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Returns to Schooling, Institutions and Heterogeneous Diploma Effects: An Expanded Mincerian Framework applied to Mexico

  • Mehta, Aashish

    (U of Wisconsin)

  • Villarreal, Hector J.

We hypothesize two sources for sheepskin effects--signaling, and diplomas tied to jobs with downwards rigid wages. These theories have implications for diploma effects not only in the first, but also the second moments of the Mincerian earnings distribution that we are able to identify using a flexible econometric specification. Idiosyncrasies in Mexican labor market and educational institutions offer a natural experiment on which to train this methodology and test these theories. Correcting for heterogeneity in diplomas, we find no evidence of sheepskin effects, except on graduation from primary school. We find compelling evidence that returns to education (in both moments) are linked with labor market institutions and job-specific diplomas in the manner we hypothesize. Our econometric structure corrects for sample selectivity due to unemployment and allows us to observe behavior on the quantity axis of a labor market segmented by sheepskin effects. We also analyze the covariates of hours worked which helps to explain observed patterns in hourly earnings.

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File URL: http://www.aae.wisc.edu/pubs/sps/pdf/stpap465.pdf
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Paper provided by University of Wisconsin, Agricultural and Applied Economics in its series Staff Paper Series with number 465.

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Date of creation: Dec 2003
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Handle: RePEc:ecl:wisagr:465
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  1. Belman, Dale & Heywood, John S, 1991. "Sheepskin Effects in the Returns to Education: An Examination on Women and Minorities," The Review of Economics and Statistics, MIT Press, vol. 73(4), pages 720-24, November.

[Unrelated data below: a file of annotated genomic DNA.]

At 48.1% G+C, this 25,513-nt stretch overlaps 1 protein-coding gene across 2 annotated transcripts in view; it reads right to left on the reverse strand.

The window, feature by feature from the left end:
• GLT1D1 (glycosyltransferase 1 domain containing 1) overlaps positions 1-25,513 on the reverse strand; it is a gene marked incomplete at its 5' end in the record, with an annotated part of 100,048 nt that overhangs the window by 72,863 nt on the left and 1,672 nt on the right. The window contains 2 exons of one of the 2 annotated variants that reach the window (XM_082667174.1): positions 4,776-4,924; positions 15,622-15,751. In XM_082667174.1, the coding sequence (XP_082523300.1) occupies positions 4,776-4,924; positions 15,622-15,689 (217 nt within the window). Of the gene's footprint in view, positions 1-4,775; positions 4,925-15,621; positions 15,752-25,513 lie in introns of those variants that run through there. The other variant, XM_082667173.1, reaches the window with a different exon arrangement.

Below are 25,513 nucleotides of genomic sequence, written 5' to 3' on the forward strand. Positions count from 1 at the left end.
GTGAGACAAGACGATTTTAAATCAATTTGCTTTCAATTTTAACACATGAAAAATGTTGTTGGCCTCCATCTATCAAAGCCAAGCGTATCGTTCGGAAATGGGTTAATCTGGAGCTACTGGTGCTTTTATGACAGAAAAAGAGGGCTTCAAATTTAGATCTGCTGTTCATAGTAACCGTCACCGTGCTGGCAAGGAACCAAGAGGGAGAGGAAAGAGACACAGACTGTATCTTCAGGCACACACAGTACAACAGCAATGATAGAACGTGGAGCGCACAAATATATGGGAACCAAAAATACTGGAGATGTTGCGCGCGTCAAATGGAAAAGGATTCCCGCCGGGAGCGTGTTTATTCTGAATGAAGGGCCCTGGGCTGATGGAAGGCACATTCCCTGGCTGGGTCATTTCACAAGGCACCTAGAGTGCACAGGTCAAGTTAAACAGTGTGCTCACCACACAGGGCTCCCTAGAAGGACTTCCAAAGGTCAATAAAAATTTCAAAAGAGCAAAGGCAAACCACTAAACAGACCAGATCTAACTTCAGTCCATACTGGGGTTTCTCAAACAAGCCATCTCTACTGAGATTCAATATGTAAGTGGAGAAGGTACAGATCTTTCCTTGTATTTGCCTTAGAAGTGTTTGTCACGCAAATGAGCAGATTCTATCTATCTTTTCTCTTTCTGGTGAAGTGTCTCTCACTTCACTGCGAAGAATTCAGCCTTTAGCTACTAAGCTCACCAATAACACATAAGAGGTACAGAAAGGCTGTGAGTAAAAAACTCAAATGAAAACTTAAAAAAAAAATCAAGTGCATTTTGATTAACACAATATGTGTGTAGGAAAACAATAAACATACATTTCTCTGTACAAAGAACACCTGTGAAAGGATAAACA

2. Galor, Oded & Zeira, Joseph, 1988. "Income Distribution and Macroeconomics," MPRA Paper 51644, University Library of Munich, Germany, revised 01 Sep 1989.
  3. Schultz, T.P. & Mwabu, G., 1995. "Education Returns Across Quantiles of the Wage Function: Alternative Explanation for Returns to Education by Race in South Africa," Papers 744, Yale - Economic Growth Center.
  4. Harris, John R & Todaro, Michael P, 1970. "Migration, Unemployment & Development: A Two-Sector Analysis," American Economic Review, American Economic Association, vol. 60(1), pages 126-42, March.
  5. Azariadis, Costas & Drazen, Allan, 1990. "Threshold Externalities in Economic Development," The Quarterly Journal of Economics, MIT Press, vol. 105(2), pages 501-26, May.
  6. Arrow, Kenneth J., 1973. "Higher education as a filter," Journal of Public Economics, Elsevier, vol. 2(3), pages 193-216, July.
  7. Jaeger, David A & Page, Marianne E, 1996. "Degrees Matter: New Evidence on Sheepskin Effects in the Returns to Education," The Review of Economics and Statistics, MIT Press, vol. 78(4), pages 733-40, November.
  8. Ljungqvist, Lars, 1993. "Economic underdevelopment : The case of a missing market for human capital," Journal of Development Economics, Elsevier, vol. 40(2), pages 219-239, April.
  9. Riley, John G, 1979. "Testing the Educational Screening Hypothesis," Journal of Political Economy, University of Chicago Press, vol. 87(5), pages S227-52, October.
  10. Nicole M. Fortin & Thomas Lemieux, 1997. "Institutional Changes and Rising Wage Inequality: Is There a Linkage?," Journal of Economic Perspectives, American Economic Association, vol. 11(2), pages 75-96, Spring.
  11. Card, David, 2001. "Estimating the Return to Schooling: Progress on Some Persistent Econometric Problems," Econometrica, Econometric Society, vol. 69(5), pages 1127-60, September.
  12. Hungerford, Thomas & Solon, Gary, 1987. "Sheepskin Effects in the Returns to Education," The Review of Economics and Statistics, MIT Press, vol. 69(1), pages 175-77, February.
  13. George Psacharopoulos, 1985. "Returns to Education: A Further International Update and Implications," Journal of Human Resources, University of Wisconsin Press, vol. 20(4), pages 583-604.
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